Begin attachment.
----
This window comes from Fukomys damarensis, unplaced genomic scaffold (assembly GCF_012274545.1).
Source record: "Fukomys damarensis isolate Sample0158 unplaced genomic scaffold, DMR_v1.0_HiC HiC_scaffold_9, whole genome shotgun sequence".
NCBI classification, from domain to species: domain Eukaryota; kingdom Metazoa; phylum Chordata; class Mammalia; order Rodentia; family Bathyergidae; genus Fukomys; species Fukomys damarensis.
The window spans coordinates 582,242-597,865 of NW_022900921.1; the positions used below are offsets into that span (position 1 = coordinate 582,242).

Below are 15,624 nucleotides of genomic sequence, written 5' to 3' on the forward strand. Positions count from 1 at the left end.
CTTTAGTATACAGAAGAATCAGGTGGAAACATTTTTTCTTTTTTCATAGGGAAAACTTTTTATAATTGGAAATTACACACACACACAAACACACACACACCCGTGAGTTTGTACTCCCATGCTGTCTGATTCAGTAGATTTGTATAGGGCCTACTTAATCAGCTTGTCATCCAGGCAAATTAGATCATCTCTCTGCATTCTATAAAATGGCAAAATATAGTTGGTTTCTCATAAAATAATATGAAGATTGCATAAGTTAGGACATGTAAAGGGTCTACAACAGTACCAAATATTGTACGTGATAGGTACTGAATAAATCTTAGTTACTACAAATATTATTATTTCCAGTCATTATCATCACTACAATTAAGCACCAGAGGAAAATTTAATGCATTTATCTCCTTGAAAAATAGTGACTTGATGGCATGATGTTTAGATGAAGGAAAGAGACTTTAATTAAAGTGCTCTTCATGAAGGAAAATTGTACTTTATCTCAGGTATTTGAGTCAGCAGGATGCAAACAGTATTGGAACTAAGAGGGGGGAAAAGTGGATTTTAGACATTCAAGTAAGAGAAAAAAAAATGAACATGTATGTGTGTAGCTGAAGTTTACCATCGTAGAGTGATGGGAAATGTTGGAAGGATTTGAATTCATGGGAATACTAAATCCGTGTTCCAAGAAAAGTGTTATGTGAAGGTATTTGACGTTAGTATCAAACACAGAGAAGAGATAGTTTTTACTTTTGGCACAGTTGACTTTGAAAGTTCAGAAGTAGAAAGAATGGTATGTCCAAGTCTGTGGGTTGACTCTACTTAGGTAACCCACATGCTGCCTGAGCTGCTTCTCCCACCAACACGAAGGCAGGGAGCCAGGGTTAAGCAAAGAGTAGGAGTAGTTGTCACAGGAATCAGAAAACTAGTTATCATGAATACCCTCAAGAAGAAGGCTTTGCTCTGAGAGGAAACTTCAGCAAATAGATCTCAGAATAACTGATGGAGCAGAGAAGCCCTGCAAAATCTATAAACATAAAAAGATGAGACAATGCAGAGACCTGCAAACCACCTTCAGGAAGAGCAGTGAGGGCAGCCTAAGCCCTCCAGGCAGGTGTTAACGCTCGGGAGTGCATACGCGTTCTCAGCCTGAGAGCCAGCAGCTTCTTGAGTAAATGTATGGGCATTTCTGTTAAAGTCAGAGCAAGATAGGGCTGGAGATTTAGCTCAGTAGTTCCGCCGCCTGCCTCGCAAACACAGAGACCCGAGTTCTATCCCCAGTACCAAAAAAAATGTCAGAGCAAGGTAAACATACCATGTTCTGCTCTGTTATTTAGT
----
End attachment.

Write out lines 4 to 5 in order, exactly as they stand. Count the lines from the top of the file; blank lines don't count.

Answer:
The window spans coordinates 582,242-597,865 of NW_022900921.1; the positions used below are offsets into that span (position 1 = coordinate 582,242).

Below are 15,624 nucleotides of genomic sequence, written 5' to 3' on the forward strand. Positions count from 1 at the left end.